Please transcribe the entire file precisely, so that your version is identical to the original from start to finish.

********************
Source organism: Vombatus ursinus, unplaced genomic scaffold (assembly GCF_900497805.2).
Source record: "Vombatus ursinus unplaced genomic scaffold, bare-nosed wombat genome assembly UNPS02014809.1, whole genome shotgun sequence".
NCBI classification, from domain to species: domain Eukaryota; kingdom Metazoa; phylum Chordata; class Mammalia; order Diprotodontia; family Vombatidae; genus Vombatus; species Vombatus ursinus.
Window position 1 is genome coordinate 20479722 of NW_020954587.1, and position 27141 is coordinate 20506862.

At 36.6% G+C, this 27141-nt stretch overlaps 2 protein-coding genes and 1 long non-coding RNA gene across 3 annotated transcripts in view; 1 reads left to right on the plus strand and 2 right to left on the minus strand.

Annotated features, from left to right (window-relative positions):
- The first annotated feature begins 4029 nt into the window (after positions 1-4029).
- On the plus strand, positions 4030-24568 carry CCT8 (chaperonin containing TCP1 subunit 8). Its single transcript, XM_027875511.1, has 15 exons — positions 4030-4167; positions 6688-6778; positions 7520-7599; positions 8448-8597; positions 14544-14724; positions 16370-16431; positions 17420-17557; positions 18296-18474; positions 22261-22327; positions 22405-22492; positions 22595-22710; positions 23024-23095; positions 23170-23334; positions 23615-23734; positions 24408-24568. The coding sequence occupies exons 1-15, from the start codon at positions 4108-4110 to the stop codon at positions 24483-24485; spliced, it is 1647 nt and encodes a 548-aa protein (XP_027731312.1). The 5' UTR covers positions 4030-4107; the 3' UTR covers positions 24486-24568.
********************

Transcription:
Source organism: Vombatus ursinus, unplaced genomic scaffold (assembly GCF_900497805.2).
Source record: "Vombatus ursinus unplaced genomic scaffold, bare-nosed wombat genome assembly UNPS02014809.1, whole genome shotgun sequence".
NCBI classification, from domain to species: domain Eukaryota; kingdom Metazoa; phylum Chordata; class Mammalia; order Diprotodontia; family Vombatidae; genus Vombatus; species Vombatus ursinus.
Window position 1 is genome coordinate 20479722 of NW_020954587.1, and position 27141 is coordinate 20506862.

At 36.6% G+C, this 27141-nt stretch overlaps 2 protein-coding genes and 1 long non-coding RNA gene across 3 annotated transcripts in view; 1 reads left to right on the plus strand and 2 right to left on the minus strand.

Annotated features, from left to right (window-relative positions):
- The first annotated feature begins 4029 nt into the window (after positions 1-4029).
- On the plus strand, positions 4030-24568 carry CCT8 (chaperonin containing TCP1 subunit 8). Its single transcript, XM_027875511.1, has 15 exons — positions 4030-4167; positions 6688-6778; positions 7520-7599; positions 8448-8597; positions 14544-14724; positions 16370-16431; positions 17420-17557; positions 18296-18474; positions 22261-22327; positions 22405-22492; positions 22595-22710; positions 23024-23095; positions 23170-23334; positions 23615-23734; positions 24408-24568. The coding sequence occupies exons 1-15, from the start codon at positions 4108-4110 to the stop codon at positions 24483-24485; spliced, it is 1647 nt and encodes a 548-aa protein (XP_027731312.1). The 5' UTR covers positions 4030-4107; the 3' UTR covers positions 24486-24568.